Monday, September 11, 2017
Warmer days are on their way and I can't think of many better wines for enjoying al fresco over summer. Made from a Portuguese grape that plays a key role in the fortified wines of Madeira, this is a fresh and vibrant dry white youngster full of the joys of spring. There are floral and fruit salad aromas on the nose, leading to fresh, zingy palate with tropical fruit notes and zingy acid. Serve this well chilled with maybe a paella, some chorizo or char-grilled squid or oysters. Uncomplicated but affordable and downright delicious. $20. www.sandalford.com.
Friday, September 1, 2017
Another cracking bargain from the massive d'Arenberg range, this offers quality McLaren Vale cabernet sauvignon for under $20. Made in the old style using some fruit from vineyards first planted in the 19the century; some portions go through pigeage (foot stomping) and a basket press. This is matured in older American oak for 20 months and the palate resonates with dark berry and black chocolate notes, allied to well-integrated oak. It's big, it's bold, but it's also in balance. I've seen this on special for $16 - which is a gift. Well worth snapping up a case, even at the RRP of $18. www.darenberg.com.au.
Saturday, August 26, 2017
There are some very high-quality wines at extremely reasonable prices coming out of Blue Pyrenees Estate - kudos to winemaker Andrew Koerner. I particularly enjoyed this wine because of its balance - it is a red (99% cabernet, 1% merlot) that reflects its Western Victorian heritage: it's medium-bodied, well structured and has plenty of palate interest. Dark berry fruit flavours align with well-integrated cedary oak for a wine of grace and structure that will cellar well for a decade or more. Pair this with to a late winter casserole; maybe an osso bucco or mushroom fricassée. $26. www.bluepyrenees.com.au.
Friday, August 11, 2017
How cool is this? Minimalist, edgy, fresh, non-conformist and dangerously drinkable. The hipsters will love this brand-new field blend from Massena Vineyards in the Barossa Valley, one of the Artisans of the Barossa collective. But so do old beardies like myself. Winemaker Jaysen (such a trendy name) Collins has a very different take on winemaking, saying he "makes spontaneous decisions how to make the wine.” Around a dozen different grape varieties from the Eden Valley go into this blend; including muscat, riesling and other whites, along with red varieties including grenache and mataro. Some of the fruit is from old vines and it sees a short amount of skin contact to lift the funk levels up a few degrees. Think sweet and sour notes, muscaty and citrus flavours, brisk acid and impressive refreshment. $30. www.massena.com.au.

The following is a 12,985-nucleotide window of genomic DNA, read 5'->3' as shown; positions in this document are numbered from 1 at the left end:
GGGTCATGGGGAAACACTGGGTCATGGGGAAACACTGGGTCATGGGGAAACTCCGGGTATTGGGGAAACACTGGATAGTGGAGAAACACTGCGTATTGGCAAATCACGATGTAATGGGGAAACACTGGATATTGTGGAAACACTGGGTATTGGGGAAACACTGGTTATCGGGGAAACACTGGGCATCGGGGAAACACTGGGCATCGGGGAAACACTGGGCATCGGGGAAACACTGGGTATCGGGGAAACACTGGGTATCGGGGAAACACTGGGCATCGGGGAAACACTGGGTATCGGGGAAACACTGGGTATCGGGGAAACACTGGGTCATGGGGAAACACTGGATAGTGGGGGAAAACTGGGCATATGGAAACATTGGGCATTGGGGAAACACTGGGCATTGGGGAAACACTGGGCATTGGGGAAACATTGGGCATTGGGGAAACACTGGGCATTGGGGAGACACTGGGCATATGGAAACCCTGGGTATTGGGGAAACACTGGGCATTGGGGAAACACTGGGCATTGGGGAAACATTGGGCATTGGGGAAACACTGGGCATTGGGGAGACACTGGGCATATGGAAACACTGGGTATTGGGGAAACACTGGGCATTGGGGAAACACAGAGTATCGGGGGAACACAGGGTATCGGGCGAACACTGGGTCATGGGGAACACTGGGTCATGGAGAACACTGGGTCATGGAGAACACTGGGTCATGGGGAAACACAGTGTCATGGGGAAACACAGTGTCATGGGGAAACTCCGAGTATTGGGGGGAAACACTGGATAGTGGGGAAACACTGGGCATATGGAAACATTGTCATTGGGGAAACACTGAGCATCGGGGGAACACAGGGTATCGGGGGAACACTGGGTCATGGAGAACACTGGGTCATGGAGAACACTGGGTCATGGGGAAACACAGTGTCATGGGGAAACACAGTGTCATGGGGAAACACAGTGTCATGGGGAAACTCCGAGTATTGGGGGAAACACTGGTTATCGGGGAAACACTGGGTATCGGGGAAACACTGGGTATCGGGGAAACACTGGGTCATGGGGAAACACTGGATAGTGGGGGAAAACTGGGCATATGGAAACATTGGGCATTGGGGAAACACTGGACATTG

Saturday, August 5, 2017
This is one of Australia's best quaffing reds, but keeps a pretty low profile in comparison to some of its shoutier rivals. It's under cork, which to me makes no sense for a bottle priced as a picnic/barbecue wine, but you certainly can't argue about the quality of what is in the bottle. This is a traditional blend of grenache, shiraz and mataro from the Barossa that stars on a regular basis. The fruit comes from proven vineyards (replanted with grenache and mataro in the 1990s after the ill-advised 1970s vine pull). Bright, plummy and spicy, this is chockful of savoury goodness and downright drinkability. $20. www.rusdenwines.com.au.
Saturday, July 29, 2017
Balance is the key to great wine, and this is a Bendigo red of impeccable harmony. There are the dark fruit flavours you'd expect from a shiraz, impressive structure, and oak that plays an astute but not intrusive support role. It carries its 14.6% alcohol lightly. This a wine that is the antithesis of the "bigger is better" style of Australian shiraz, more Mumford and Sons than Eminem. There's warmth and flavour, sure, but there is also a persistent finish with firm acid structure. This would be a most amiable companion for a traditional roast lamb dish or a hearty ratatouille. Top value for $34. www.passingclouds.com.au.
Saturday, July 22, 2017